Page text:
Glulam Fire Test Supports Mass Timber Construction in Medium-Rise Buildings

  October 11, 2017

By Edward Sullivan

An industry group reports that testing shows that mass timber construction meets or exceeds fire safety standards. The Softwood Lumber Board worked with Arup, MyTiCon, and DR Johnson on three full-scale fire tests for glue-laminated (glulam) beam-to-column connectors, according to the report, Glulam Connection Fire Test. The fire tests were completed for “off-the-shelf” connectors for glulam beams, testing the connector to meet a minimum of a one-hour fire resistance rating, the report says. The fire tests were carried out to meet ASTM standards. The fire tests were loaded to simulate typical building conditions, according to another industry group, ReThink Wood. That organization calls the testing a significant milestone for the industry, noting three reasons:

  • All connectors passed and achieved at least a 1-hour fire resistance rating (FRR), allowing them to be used in buildings up to 85 feet in height.
  • The findings allow architects, designers, and engineers to specify the tested connection assemblies and satisfy the requirements of the International Building Code (IBC). The lack of an “off-the-shelf” fire rated solution for glulam beam-to-column connectors achieving a one hour fire resistance rating has been a barrier to medium-rise mass timber construction (4 to 8 stories, below 85 feet), according to the report.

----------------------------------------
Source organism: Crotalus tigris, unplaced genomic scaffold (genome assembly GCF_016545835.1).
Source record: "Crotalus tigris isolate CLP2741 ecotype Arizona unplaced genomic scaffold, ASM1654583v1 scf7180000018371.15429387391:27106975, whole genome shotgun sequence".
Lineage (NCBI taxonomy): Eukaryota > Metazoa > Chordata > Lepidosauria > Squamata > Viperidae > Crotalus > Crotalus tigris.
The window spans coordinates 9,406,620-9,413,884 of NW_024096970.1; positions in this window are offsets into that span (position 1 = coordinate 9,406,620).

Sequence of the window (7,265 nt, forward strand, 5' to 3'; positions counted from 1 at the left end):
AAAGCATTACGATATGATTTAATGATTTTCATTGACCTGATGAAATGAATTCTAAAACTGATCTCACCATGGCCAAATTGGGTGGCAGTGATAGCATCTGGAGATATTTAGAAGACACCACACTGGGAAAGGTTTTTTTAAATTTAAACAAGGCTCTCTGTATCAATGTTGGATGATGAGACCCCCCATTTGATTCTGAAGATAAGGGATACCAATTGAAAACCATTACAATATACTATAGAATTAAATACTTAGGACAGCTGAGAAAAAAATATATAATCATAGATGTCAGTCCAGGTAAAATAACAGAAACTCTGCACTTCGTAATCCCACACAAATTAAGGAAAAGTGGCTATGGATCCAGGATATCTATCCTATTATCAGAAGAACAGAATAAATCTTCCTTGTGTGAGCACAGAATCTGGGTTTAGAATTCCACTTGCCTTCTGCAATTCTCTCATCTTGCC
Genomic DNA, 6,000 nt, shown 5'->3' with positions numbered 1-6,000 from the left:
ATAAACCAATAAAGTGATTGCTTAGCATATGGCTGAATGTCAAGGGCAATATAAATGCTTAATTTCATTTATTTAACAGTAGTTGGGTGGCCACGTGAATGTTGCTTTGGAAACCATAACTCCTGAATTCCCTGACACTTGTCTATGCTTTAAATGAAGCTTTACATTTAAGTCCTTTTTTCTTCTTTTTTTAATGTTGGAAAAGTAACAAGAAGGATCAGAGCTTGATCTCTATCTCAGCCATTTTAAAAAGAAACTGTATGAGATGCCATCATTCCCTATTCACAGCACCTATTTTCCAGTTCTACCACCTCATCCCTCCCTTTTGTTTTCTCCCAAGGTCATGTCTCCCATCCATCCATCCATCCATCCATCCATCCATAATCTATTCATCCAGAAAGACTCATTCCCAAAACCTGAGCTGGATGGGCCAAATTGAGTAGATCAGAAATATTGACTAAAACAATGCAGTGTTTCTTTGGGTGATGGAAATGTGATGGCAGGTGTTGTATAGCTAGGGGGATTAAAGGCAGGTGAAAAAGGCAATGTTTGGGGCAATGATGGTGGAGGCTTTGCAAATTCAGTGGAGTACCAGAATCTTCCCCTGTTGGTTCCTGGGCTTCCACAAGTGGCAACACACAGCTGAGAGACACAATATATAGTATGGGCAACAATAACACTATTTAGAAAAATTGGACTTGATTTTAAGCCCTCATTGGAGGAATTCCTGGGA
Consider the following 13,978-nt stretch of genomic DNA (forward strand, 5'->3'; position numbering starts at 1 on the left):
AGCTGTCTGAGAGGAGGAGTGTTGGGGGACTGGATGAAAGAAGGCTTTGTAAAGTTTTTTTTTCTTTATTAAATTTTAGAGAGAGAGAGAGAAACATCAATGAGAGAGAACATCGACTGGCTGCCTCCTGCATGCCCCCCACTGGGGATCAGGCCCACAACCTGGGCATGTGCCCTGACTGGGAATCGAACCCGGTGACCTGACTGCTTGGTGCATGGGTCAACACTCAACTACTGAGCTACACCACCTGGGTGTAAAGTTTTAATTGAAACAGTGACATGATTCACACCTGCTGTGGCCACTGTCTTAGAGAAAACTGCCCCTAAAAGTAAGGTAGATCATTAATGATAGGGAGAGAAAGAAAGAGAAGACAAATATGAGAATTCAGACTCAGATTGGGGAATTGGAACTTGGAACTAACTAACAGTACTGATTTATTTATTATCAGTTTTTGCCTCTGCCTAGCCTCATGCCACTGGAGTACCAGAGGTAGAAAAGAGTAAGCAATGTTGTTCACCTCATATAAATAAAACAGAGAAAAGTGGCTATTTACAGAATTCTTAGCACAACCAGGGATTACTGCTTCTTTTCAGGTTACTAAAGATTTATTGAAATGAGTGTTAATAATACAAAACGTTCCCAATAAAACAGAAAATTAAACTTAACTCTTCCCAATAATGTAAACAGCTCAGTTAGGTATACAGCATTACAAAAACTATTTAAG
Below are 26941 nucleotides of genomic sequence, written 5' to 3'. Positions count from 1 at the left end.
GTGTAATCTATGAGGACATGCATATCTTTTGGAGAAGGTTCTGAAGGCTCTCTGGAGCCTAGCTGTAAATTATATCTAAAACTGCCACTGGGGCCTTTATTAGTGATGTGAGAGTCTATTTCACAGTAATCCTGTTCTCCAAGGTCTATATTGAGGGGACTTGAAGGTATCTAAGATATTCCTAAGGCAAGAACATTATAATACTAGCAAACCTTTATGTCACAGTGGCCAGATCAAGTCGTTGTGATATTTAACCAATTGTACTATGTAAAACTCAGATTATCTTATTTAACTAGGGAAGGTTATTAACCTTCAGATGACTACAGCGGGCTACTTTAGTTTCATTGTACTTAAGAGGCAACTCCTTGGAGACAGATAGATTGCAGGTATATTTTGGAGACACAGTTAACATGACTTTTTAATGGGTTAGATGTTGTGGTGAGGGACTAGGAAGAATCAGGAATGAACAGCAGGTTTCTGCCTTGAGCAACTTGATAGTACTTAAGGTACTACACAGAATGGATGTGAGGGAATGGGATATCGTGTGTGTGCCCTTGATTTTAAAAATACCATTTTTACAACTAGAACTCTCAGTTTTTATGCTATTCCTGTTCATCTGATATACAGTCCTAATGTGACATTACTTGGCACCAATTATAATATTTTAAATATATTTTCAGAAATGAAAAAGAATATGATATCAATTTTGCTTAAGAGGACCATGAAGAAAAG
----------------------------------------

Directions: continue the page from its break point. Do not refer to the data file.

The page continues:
• Approval by an authority having jurisdiction will be easier for future building projects using mass timber.

"For the engineering community – and particularly for those interested in expanding the possibilities of mass timber construction in the U.S. – these tests represent a significant step to ensure safety," said David Barber, fire safety engineer and principal at Arup. "With continued interest and investment in mass timber projects, I am confident more solutions will enter the market, making mass timber more viable for a wide range of projects."

Glulam is a stress-rated engineered wood beam composed of wood laminations bonded together with adhesives, according to the website of APA – The Engineered Wood Association. The grain of the laminations runs parallel with the length of the member. Pound for pound, glulam is stronger than steel and has greater strength and stiffness than comparably sized dimensional lumber, according to the website.

This Quick Read was submitted by Edward Sullivan, editor of Building Operating Management magazine, edward.sullivan@tradepress.com. Click here to read about innovations in metal building systems on Facilitiesnet.com.


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